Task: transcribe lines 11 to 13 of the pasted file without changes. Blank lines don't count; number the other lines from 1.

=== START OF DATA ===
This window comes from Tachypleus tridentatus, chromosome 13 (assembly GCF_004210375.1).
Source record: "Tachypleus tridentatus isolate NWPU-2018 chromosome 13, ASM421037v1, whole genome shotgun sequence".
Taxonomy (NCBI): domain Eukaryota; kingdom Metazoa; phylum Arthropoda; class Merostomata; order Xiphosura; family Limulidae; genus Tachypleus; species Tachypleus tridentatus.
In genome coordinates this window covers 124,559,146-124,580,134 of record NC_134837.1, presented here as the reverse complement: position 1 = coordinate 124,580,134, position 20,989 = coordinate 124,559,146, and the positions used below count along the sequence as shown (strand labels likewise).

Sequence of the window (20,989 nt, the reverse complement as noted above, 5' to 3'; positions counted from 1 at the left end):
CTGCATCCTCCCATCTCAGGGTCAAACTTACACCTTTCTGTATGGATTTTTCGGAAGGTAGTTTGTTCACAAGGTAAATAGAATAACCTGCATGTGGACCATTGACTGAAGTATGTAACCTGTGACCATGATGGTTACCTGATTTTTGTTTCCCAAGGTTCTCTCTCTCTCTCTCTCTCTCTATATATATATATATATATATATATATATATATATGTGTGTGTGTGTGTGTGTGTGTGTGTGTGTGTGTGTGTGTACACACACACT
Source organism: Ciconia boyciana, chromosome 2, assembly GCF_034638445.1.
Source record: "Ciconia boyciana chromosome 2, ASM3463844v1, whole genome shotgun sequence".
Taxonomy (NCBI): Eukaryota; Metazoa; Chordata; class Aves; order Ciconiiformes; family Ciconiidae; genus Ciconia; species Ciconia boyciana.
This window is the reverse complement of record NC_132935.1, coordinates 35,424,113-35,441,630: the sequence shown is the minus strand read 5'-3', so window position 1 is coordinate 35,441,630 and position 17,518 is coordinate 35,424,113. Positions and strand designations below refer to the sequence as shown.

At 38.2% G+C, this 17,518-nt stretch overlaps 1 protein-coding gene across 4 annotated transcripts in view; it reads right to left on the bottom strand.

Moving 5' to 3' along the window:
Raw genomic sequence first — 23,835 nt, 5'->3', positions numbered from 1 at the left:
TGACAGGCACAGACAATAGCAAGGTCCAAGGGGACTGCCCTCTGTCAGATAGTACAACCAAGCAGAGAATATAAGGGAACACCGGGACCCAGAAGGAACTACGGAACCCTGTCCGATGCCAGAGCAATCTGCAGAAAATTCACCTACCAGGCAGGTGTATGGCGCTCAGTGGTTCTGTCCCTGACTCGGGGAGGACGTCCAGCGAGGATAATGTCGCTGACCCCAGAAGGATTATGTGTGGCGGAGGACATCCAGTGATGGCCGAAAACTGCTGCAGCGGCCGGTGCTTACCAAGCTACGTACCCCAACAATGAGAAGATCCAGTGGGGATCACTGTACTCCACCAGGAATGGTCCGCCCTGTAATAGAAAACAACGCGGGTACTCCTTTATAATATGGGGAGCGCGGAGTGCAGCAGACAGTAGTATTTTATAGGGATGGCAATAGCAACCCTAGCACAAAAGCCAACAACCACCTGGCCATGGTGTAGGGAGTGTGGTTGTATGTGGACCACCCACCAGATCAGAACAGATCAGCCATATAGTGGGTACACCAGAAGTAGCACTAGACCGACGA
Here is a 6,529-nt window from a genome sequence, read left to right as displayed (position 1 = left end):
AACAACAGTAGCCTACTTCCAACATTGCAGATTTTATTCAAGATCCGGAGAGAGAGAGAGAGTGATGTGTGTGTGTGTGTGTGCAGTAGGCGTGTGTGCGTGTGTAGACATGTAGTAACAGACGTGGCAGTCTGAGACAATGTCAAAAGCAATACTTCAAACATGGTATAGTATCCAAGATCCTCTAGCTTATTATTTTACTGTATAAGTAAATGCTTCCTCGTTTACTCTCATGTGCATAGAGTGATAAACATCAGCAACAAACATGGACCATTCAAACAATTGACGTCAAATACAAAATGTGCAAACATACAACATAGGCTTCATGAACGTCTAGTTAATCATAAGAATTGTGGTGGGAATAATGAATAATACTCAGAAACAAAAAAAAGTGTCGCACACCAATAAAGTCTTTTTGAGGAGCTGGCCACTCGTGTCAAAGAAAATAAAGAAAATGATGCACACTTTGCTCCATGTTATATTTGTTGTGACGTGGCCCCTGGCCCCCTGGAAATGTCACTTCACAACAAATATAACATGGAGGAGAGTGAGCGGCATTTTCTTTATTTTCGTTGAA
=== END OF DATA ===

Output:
At 38.2% G+C, this 17,518-nt stretch overlaps 1 protein-coding gene across 4 annotated transcripts in view; it reads right to left on the bottom strand.

Moving 5' to 3' along the window:
Raw genomic sequence first — 23,835 nt, 5'->3', positions numbered from 1 at the left: